Zimmerwald movement

The groups that resisted the betrayal of the working class by the Second International, and remained on an internationalist terrain during World War I, first came together at the Zimmerwald conference in 1915, followed by the Kienthal conference in 1916. Some of these groups, notably the Bolsheviks, were to provide the driving force behind the formation of the Third International

Anarchism and imperialist war (part 1): Anarchists faced with the First World War

In this series of articles, we will try to understand why, at each major imperialist moment - such as the two world wars - the majority of the anarchist milieu, on the one hand, was unable to defend the interests of our class and allowed itself to be gripped by bourgeois nationalism, whereas, on the other hand, a small minority succeeded in defending proletarian internationalism.

Zimmerwald Conference 1915: Revolutionaries against the imperialist war

90 years ago, in September 1915, the first international socialist conference was held at Zimmerwald, not much more than a year after the start of the First World War. In discussing it, we are not just reopening a page in the history of the workers’ movement, but reviving workers’ memories about the meaning of the conference...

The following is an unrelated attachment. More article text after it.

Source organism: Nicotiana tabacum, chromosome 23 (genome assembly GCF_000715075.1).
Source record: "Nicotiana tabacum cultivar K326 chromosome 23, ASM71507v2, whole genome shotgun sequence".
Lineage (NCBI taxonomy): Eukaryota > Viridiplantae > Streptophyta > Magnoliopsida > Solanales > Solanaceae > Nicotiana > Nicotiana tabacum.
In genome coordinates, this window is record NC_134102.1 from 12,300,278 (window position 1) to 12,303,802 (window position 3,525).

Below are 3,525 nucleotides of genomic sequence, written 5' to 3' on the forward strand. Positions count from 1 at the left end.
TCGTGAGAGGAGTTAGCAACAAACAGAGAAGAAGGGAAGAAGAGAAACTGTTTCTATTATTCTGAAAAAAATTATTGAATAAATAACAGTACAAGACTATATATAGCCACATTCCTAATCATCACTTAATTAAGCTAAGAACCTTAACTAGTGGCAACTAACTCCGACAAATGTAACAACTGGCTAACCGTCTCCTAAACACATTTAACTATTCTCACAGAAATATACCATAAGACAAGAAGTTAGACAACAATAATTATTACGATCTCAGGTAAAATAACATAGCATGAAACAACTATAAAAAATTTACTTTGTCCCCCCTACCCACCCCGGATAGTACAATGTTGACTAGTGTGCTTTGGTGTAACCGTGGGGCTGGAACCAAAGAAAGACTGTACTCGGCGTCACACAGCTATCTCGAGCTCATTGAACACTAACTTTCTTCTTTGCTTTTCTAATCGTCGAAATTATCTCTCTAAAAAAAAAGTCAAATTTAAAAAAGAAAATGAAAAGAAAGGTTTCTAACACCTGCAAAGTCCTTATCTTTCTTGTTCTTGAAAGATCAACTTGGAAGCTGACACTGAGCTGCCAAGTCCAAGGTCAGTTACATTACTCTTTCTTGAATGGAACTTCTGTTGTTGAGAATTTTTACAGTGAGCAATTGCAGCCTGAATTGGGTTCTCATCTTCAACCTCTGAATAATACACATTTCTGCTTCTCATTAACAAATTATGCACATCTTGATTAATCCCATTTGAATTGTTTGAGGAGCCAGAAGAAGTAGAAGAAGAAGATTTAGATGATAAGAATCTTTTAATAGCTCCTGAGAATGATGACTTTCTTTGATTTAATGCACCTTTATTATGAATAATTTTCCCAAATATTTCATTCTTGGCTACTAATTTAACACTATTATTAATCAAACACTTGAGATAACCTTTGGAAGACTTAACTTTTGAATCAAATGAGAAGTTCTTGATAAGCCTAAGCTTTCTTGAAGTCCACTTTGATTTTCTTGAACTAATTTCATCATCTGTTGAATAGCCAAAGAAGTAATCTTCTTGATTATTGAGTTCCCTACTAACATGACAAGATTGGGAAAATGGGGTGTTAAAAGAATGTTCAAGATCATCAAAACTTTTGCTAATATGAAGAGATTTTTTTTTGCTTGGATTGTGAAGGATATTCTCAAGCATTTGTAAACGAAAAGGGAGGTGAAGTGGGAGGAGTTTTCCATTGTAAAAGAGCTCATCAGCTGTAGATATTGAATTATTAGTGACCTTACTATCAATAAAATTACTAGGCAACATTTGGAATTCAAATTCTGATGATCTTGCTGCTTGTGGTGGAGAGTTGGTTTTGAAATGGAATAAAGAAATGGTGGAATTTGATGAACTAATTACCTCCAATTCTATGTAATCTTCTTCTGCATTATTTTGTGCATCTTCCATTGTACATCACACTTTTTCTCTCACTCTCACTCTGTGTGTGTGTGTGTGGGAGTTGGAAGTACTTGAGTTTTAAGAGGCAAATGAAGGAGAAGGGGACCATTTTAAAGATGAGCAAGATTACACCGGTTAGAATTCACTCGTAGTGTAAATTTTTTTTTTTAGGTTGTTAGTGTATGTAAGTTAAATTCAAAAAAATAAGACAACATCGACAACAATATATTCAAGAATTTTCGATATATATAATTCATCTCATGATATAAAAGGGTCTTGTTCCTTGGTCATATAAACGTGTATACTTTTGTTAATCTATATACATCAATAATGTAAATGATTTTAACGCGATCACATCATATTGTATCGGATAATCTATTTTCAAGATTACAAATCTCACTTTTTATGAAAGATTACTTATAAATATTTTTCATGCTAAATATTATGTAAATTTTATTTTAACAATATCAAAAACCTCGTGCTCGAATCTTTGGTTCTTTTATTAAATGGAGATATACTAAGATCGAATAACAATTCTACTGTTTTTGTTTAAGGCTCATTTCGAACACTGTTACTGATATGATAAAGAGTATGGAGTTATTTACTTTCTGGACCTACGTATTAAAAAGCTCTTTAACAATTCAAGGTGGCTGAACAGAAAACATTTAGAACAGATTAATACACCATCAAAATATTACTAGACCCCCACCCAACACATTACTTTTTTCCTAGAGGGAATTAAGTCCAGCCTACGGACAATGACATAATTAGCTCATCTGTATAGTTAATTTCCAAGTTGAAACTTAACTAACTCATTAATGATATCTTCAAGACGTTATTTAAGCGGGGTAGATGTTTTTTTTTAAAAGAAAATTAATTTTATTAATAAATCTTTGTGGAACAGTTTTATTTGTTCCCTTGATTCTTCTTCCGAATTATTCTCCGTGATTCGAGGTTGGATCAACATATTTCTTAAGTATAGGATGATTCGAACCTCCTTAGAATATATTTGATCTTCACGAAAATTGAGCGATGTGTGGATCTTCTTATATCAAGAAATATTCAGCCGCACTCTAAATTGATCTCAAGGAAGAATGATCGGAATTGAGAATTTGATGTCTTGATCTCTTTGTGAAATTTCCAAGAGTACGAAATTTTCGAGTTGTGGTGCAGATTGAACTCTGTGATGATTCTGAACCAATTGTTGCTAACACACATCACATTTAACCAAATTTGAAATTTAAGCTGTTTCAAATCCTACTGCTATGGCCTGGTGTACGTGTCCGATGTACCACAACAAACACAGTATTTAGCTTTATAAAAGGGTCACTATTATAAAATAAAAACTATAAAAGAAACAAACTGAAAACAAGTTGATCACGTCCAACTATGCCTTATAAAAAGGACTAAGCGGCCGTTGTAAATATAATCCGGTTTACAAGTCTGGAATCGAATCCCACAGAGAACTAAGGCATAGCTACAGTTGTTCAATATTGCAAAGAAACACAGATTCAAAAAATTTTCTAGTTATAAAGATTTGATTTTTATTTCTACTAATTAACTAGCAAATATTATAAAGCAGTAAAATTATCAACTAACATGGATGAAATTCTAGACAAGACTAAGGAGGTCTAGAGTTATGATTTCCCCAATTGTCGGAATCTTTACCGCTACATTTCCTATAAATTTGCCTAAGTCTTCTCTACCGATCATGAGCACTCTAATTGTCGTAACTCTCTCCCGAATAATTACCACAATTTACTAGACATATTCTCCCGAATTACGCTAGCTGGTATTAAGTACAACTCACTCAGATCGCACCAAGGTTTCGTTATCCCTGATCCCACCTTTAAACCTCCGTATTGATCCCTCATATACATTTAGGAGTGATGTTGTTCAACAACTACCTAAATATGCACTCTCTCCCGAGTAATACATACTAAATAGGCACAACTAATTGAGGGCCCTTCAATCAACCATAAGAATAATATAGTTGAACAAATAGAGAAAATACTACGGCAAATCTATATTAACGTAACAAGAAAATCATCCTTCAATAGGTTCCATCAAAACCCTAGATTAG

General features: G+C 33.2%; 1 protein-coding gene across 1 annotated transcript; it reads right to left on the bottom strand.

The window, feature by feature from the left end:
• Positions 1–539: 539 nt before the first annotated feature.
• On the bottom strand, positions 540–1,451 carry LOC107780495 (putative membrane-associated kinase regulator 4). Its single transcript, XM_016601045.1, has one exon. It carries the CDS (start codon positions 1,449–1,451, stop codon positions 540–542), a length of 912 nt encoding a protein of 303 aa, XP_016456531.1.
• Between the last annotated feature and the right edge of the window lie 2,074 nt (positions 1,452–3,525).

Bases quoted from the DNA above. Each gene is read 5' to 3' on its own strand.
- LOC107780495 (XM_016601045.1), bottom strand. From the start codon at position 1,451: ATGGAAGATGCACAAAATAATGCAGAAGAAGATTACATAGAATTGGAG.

Reply to the IBRP, Part 1: The Nature of Imperialist War

The IBRP has responded, in the International Communist Review no 13, to our polemical article “The IBRP’s Conception of Decadent Capitalism” which appeared in no. 79 of our International Review. The IBRP clearly expound their positions. Thus the article is a contribution to the necessary debate that must exist between the organisations of the Communist Left, which have a decisive responsibility in the struggle for the formation of the proletariat’s communist party.

The Proletariat and War

The fantastic violence of the Gulf War has served as a reminder that capitalism means war. The historic responsibility of the working class, as the only force capable of opposing capital, has been highlighted all the more. But to take up this responsibility, the revolutionary class must reappropriate the theoretical and practical experience of its own struggle against war. It must draw from this experience confidence in its revolutionary capacities and the means to fight successfully.

October 1917, beginning of the proletarian revolution (part 2)

The first part of this article attempted to show how the nature of the Russian Revolution was determined, not by the particular char­acteristics of Russia at the time of the revolution, but by the overall development of world capitalism, whose passage into its epoch of historic decline was marked by the imperialist war in 1914. The objective conditions for the proletarian revolution existed internationally, and the Russian Revolution could only be part of this world revolution.

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